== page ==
Newsweek's Jacob Weisberg is tired of people picking on Robert Rubin. Sure, his critics to point to his involvement in the financial deregulation of the 1990s and his disastrous tenure at Citibank, but they're wrong.
At least that's what Weisberg tries to argue in his column "In Defense of Robert Rubin" (5/10/10). Weisberg admits early on that he "helped Rubin write a memoir," but not to worry–this column is all Weisberg.
And hewrites: "To me, the most wrong-headed accusation is that Rubin prevented effective regulation during the Clinton years." This is a false chargebecause Rubin's "view has always been that the financial system needs to be protected from market excesses. Rubin regarded derivatives as risky because of the way they could magnify market moves and implicate interconnected financial institutions."
OK, that's what he believed; what did he do as Treasury secretary? Hehelped push deregulatory policies. But Weisberg tells us that that this had a lot to do with the fact that his deputy Larry Summers ridiculed his ideas. It's a rather unconvincing argument.
But the same pattern held during Rubin's tenure at Citigroup, where (according to Weisberg) Rubin had no power over much of anything–hence, the company's spectacular collapse cannot be pinned on him. Weisberg uses a peculiar analogy to drive home his point:
But even with a more conventional kind of authority, it's unrealistic to think he could have prevented the mistakes that necessitated a government bailout of Citi. The assumption that the rating agencies knew their business, a key enabler of the subprime meltdown, is analogous to the view before the Iraq War that Saddam Hussein had WMD. There are a lot of people who now scoff about what an obvious fallacy this was and not many who can point to doubts expressed at the time.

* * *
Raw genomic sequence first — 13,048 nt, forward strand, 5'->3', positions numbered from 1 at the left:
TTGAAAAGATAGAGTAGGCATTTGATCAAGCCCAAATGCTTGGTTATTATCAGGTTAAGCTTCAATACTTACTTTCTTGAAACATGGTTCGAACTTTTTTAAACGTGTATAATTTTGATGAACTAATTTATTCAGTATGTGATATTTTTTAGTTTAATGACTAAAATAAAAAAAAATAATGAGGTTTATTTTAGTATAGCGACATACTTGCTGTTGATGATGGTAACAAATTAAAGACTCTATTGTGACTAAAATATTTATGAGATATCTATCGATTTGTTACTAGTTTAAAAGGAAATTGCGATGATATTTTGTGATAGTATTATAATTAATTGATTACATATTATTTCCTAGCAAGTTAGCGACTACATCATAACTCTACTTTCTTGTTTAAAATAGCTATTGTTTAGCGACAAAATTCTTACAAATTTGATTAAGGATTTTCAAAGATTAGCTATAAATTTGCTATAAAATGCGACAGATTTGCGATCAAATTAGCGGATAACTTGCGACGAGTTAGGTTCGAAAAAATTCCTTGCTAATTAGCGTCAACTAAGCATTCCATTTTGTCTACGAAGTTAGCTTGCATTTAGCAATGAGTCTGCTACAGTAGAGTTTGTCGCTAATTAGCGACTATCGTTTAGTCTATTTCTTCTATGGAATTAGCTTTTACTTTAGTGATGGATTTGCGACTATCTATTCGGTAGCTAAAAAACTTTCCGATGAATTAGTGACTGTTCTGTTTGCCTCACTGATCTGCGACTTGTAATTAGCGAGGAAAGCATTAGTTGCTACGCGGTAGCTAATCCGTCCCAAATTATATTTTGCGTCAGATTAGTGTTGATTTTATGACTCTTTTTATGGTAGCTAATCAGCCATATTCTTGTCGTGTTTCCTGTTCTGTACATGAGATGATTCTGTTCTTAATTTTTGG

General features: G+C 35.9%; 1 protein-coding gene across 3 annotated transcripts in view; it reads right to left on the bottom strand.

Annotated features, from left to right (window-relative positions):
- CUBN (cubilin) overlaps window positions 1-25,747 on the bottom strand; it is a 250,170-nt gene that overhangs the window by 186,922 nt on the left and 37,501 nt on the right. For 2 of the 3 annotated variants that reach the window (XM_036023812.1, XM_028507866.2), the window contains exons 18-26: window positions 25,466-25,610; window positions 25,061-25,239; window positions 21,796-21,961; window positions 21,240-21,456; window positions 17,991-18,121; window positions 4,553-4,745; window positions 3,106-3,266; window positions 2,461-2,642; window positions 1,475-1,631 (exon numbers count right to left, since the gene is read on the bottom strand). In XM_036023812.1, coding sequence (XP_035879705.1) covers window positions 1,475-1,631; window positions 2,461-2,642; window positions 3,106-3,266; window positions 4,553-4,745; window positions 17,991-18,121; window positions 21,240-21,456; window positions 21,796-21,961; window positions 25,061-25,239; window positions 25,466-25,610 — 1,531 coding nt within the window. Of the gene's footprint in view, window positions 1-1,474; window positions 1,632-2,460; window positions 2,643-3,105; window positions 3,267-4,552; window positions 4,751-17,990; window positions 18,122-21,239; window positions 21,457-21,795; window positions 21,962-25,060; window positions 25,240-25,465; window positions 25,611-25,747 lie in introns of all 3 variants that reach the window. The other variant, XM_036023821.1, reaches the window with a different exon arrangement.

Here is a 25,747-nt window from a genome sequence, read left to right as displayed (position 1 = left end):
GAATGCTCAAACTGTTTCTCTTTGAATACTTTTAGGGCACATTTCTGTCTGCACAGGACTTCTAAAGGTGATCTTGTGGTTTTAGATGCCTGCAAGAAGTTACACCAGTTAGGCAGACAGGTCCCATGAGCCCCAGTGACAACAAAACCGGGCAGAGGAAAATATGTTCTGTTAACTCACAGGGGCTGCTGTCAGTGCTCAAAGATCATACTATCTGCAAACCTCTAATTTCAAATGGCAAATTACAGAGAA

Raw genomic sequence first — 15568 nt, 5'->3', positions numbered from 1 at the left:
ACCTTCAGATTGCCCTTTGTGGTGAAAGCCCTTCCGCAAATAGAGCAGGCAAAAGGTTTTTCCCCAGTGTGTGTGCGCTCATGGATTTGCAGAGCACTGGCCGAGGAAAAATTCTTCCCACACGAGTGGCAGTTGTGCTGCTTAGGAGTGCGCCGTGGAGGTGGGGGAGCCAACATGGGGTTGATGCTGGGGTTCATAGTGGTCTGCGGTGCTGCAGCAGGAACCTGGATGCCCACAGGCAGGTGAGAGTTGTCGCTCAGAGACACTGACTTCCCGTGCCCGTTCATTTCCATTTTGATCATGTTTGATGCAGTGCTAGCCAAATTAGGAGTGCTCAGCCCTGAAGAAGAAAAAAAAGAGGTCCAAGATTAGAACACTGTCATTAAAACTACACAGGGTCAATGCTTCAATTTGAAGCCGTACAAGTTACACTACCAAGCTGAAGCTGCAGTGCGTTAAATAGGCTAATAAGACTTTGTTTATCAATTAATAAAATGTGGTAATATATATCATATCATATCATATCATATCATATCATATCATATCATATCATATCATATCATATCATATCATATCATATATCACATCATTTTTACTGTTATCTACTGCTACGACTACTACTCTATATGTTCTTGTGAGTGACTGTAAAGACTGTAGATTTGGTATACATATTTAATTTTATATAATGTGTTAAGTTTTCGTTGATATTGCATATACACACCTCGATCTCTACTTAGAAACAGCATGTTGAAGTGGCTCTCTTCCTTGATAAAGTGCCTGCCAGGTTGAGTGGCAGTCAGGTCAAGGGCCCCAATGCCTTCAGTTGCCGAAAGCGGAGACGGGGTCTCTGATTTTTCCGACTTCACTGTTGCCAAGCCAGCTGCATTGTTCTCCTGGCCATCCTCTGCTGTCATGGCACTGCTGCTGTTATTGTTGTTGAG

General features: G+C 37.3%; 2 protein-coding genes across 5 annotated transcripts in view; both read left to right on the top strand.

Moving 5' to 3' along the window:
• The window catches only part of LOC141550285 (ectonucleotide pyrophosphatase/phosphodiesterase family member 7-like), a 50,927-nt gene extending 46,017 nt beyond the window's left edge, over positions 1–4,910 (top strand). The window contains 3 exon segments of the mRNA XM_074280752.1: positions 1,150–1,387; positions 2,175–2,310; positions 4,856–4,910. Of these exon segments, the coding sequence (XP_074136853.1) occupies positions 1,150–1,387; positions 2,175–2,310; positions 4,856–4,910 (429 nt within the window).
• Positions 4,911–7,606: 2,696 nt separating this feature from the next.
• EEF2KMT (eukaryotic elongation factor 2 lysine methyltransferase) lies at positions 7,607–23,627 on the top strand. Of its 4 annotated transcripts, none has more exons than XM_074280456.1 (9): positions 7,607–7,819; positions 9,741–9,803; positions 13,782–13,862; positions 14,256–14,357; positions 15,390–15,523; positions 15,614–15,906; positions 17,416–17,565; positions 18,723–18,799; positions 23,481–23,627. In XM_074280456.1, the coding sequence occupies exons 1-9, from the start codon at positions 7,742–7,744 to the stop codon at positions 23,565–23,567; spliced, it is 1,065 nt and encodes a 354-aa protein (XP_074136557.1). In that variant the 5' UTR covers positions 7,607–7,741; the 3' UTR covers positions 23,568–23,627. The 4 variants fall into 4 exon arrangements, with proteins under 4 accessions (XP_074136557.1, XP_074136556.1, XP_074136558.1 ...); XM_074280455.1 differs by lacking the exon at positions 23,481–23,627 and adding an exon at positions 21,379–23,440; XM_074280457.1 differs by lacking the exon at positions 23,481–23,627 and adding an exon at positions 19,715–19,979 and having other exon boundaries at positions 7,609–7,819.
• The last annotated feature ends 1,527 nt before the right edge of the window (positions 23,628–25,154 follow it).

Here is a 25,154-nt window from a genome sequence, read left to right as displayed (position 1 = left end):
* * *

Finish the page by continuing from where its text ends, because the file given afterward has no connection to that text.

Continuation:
The fact that "not many" elites can claim to have been right about Iraq shouldn't be confused with the fact that there were ample reasons to be skeptical of the Bush administration's WMD claims; it's just that elite media (including Newsweek) tended to ignore or dismiss those facts, and the people who pointed them out. It wasn't hard to find the evidence, though; United Nations weapons inspectors were very visibly failing to find the Iraqi weapons the White House insisted were there.
The corporate media mythology about the Iraq War has long held that no one could have known things that some people did know. Weisberg wants the same standard to apply to the financial meltdown–and particularly to his friend Robert Rubin. Lucky for him he's got a column in Newsweek he can use to make that case.